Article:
A Quick Guide to Online Marketing to Children

Marissa Heckman
By Marissa Heckman

Marketing to children requires a bit of knowledge on laws such as COPA, CIPPA, and COPPA. Moreover, you should ask yourself the question of what the true benefit is in marketing to children rather than their parents. For the most part, the majority of brands will find more value in speaking to parents instead of children when considering who will ultimately be purchasing a product.

This post will quickly dive into one major mistake made by a big name brand, a few takeaways from the privacy acts, and the best practice for marketing to children. One example of a mistake was made by Ring Pops, as they ran a campaign known as #RockThatRock.

Related: Why Online Reputation Management Matters More Now Than Ever

Teens and minors were encouraged to post photos with their Ring Pops, whereby the brand reposted some of those images with usernames included. This goes against the children’s privacy act because the brand collected data from minors without the permission of their parents.

They also went even further by reposting the images and including some of them in a music video as well. Although this might have been unintentional, a brand must be very wary of their contests/promotions and ensure that they are not collecting information from minors.

ringpop

Similarly, you must not collect any email addresses from people under the age of 18. This could cause of fine of $10,000 for each email address provided by a minor. Basically, the COPA, CIPPA, and COPPA outline that a brand cannot collect or use any data from a minor. When it comes to marketing to children, the more cautious you are the better. That’s why you’ll hear, “Ask your parents before logging on,” in commercials aimed at children.

When creating content for social media accounts that promote children’s toys, it’s best to offer a mixture of content for both parents and children. Colorful, engaging content that will speak to children will gain their interest in your product and cause them to confront their parents about making a purchase.

Related: Are My Target Customers on Social Media?

Moreover, showing the toy or product in action and being loved by a child will grow that desire to purchase even further for both children and parents. In the image below, Barbie incorporates both demographics within a post to maximize engagement from children, mothers, and potentially even fathers.

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When posting promotional offers, sales, or when incorporating a CTA, always address the parents. Not only is this the smarter, safer move, but it will also appeal to the parent buy involving them in the process.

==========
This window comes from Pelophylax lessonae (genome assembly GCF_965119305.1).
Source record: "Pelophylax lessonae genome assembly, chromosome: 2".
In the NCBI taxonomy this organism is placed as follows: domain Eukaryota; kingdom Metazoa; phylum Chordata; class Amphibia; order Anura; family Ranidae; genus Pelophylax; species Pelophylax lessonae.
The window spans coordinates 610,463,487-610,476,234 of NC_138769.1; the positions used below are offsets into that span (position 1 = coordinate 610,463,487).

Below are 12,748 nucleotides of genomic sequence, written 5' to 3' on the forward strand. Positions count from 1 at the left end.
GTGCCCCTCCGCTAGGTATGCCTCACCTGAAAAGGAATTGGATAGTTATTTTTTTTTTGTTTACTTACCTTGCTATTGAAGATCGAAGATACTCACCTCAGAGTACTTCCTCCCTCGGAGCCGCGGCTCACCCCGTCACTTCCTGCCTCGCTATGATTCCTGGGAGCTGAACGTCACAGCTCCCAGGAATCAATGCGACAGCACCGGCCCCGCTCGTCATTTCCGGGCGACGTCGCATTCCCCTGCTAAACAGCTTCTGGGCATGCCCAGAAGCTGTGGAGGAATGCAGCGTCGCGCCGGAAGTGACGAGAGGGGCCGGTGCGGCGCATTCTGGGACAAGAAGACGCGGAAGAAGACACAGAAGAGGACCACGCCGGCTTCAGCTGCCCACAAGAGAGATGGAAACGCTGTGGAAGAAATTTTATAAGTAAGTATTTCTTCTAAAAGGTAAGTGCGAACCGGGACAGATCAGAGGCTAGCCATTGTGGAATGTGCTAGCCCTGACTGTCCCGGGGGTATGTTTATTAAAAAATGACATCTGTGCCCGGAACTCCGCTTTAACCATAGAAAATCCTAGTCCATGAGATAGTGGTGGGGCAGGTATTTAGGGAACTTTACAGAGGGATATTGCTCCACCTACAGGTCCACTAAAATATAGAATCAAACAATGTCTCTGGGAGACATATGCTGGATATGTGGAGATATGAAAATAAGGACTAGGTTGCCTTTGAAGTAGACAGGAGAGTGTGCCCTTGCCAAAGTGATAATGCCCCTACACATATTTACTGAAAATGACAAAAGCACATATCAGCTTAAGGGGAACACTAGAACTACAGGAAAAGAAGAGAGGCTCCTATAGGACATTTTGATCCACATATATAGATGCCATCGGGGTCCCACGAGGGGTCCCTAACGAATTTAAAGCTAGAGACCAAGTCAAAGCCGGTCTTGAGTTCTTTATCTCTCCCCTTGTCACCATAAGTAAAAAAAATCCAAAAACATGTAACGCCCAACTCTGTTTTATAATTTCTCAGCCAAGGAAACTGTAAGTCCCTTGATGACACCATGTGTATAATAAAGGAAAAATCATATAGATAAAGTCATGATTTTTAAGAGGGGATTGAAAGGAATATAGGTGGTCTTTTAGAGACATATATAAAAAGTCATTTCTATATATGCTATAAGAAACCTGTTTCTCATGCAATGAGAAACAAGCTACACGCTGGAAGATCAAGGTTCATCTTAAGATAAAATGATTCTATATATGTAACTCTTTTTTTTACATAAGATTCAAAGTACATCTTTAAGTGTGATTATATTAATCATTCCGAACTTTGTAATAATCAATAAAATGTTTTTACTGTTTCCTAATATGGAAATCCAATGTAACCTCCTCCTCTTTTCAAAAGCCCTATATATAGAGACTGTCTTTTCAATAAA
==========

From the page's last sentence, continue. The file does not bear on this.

When posting engaging content for the younger demographic, keep it short. With shorter attention spans, it’s wise to keep captions and image texts as short as possible. Moreover, you’ll want to respond to their comments quickly before they move on within this highly competitive field.

Lastly, fun or humorous videos work best for this demographic as they are highly visual, engaging, and easy to follow. Although social platforms restrict all users to be over 13, there’s a high chance there will be even younger users on your page using a false age.

Consider the bottom line of your business and who your brand should really speak to, the parents. In order to reach this audience outside of your current following, you’ll want to boost your promotional content to this interest group, similar to the audience target shown below.

targetaudience

You’ll also want to add specific interests, such as children’s toys, children’s clothing, or whatever else your product resonates with.

A great way to appeal to parents is to point out not only what makes your product unique, but how it can actually enhance a child’s life or experience, whether that be through creative thinking, holding their attention for long periods of time, creating lasting fun, or more.

Related: Why Understanding Search Intent is Key to Engaging Your Target Customers

Today, Social Media is noticeably influential to all ages. Whether your audience is children, millennials, or an older demographic, your branding must be on-point and precise.

After ensuring the legalities of what you’re posting and asking for, tailor your content to appeal to your split audience of parents and children. Post with intention and keep track of your engagement per post, as well as clicks to your site.

Based on these metrics, continue to test and perfect your copy to be irresistible to children & parents. By being active on social media within both age groups, you will increasingly become more accessible to your consumers and grow your social presence, voice, and following.

 

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Marissa is an Organic Social Media Specialist at Power Digital. Born and raised in California, she enjoys working in the digital space to practice and enhance her strategic and creative thinking. Having graduated top of her class at SDSU, she finds enjoyment in the ever-changing and challenging world of marketing.